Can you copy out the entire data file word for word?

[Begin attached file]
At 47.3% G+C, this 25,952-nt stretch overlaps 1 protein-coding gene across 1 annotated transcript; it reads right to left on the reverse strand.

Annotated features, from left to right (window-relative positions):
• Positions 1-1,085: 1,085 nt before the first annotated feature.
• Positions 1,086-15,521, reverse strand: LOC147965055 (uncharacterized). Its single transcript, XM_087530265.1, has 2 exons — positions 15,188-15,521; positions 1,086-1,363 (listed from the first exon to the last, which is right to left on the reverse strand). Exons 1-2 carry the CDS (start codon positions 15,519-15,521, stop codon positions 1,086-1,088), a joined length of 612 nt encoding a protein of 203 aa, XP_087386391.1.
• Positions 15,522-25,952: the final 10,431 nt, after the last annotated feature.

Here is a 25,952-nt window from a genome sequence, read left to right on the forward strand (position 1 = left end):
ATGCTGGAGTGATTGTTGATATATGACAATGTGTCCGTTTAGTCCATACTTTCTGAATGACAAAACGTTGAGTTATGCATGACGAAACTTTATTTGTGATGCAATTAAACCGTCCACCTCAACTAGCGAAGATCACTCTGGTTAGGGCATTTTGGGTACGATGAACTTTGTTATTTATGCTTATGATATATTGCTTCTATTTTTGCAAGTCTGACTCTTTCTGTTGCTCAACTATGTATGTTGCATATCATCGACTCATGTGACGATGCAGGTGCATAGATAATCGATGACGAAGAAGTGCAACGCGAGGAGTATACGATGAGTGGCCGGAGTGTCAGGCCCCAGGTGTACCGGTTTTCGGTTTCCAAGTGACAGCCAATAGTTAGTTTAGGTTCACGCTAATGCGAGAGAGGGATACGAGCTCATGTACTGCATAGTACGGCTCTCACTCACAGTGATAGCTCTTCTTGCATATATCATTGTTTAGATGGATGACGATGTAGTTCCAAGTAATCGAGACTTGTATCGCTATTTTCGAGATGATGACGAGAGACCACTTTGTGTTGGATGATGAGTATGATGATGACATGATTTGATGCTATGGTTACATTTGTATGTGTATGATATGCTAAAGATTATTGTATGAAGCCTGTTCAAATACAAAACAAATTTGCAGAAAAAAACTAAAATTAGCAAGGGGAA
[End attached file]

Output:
At 47.3% G+C, this 25,952-nt stretch overlaps 1 protein-coding gene across 1 annotated transcript; it reads right to left on the reverse strand.

Annotated features, from left to right (window-relative positions):
• Positions 1-1,085: 1,085 nt before the first annotated feature.
• Positions 1,086-15,521, reverse strand: LOC147965055 (uncharacterized). Its single transcript, XM_087530265.1, has 2 exons — positions 15,188-15,521; positions 1,086-1,363 (listed from the first exon to the last, which is right to left on the reverse strand). Exons 1-2 carry the CDS (start codon positions 15,519-15,521, stop codon positions 1,086-1,088), a joined length of 612 nt encoding a protein of 203 aa, XP_087386391.1.
• Positions 15,522-25,952: the final 10,431 nt, after the last annotated feature.

Here is a 25,952-nt window from a genome sequence, read left to right on the forward strand (position 1 = left end):
ATGCTGGAGTGATTGTTGATATATGACAATGTGTCCGTTTAGTCCATACTTTCTGAATGACAAAACGTTGAGTTATGCATGACGAAACTTTATTTGTGATGCAATTAAACCGTCCACCTCAACTAGCGAAGATCACTCTGGTTAGGGCATTTTGGGTACGATGAACTTTGTTATTTATGCTTATGATATATTGCTTCTATTTTTGCAAGTCTGACTCTTTCTGTTGCTCAACTATGTATGTTGCATATCATCGACTCATGTGACGATGCAGGTGCATAGATAATCGATGACGAAGAAGTGCAACGCGAGGAGTATACGATGAGTGGCCGGAGTGTCAGGCCCCAGGTGTACCGGTTTTCGGTTTCCAAGTGACAGCCAATAGTTAGTTTAGGTTCACGCTAATGCGAGAGAGGGATACGAGCTCATGTACTGCATAGTACGGCTCTCACTCACAGTGATAGCTCTTCTTGCATATATCATTGTTTAGATGGATGACGATGTAGTTCCAAGTAATCGAGACTTGTATCGCTATTTTCGAGATGATGACGAGAGACCACTTTGTGTTGGATGATGAGTATGATGATGACATGATTTGATGCTATGGTTACATTTGTATGTGTATGATATGCTAAAGATTATTGTATGAAGCCTGTTCAAATACAAAACAAATTTGCAGAAAAAAACTAAAATTAGCAAGGGGAA